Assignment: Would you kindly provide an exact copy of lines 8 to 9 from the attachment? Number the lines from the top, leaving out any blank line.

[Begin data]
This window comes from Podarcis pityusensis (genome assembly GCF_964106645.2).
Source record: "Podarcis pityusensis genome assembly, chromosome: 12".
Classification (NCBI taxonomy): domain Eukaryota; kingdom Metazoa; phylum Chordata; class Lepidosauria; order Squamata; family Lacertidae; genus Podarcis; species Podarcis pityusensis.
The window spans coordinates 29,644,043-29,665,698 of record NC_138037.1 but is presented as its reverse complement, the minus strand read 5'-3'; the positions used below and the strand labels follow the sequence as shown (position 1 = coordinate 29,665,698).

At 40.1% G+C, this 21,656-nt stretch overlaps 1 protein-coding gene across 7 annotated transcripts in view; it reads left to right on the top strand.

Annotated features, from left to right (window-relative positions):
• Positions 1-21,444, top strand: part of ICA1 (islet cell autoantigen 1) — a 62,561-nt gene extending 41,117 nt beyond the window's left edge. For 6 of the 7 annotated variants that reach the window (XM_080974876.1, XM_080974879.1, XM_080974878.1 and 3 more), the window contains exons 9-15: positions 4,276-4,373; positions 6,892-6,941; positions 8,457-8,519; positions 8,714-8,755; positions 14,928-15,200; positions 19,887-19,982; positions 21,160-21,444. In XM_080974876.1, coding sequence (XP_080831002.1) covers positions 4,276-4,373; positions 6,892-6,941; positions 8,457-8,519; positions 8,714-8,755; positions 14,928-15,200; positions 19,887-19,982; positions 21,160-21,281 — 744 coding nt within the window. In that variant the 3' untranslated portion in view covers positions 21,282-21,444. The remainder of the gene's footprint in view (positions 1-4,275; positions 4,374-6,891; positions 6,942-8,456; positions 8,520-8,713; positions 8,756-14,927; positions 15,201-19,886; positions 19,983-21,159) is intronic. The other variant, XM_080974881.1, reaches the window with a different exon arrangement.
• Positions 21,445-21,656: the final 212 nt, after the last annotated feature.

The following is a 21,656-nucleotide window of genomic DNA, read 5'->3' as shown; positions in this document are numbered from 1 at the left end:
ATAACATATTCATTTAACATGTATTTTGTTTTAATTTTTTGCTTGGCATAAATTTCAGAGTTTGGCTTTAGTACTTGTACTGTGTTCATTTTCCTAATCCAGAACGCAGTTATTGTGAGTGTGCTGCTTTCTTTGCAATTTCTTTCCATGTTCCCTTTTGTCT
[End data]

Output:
• Positions 21,445-21,656: the final 212 nt, after the last annotated feature.

The following is a 21,656-nucleotide window of genomic DNA, read 5'->3' as shown; positions in this document are numbered from 1 at the left end: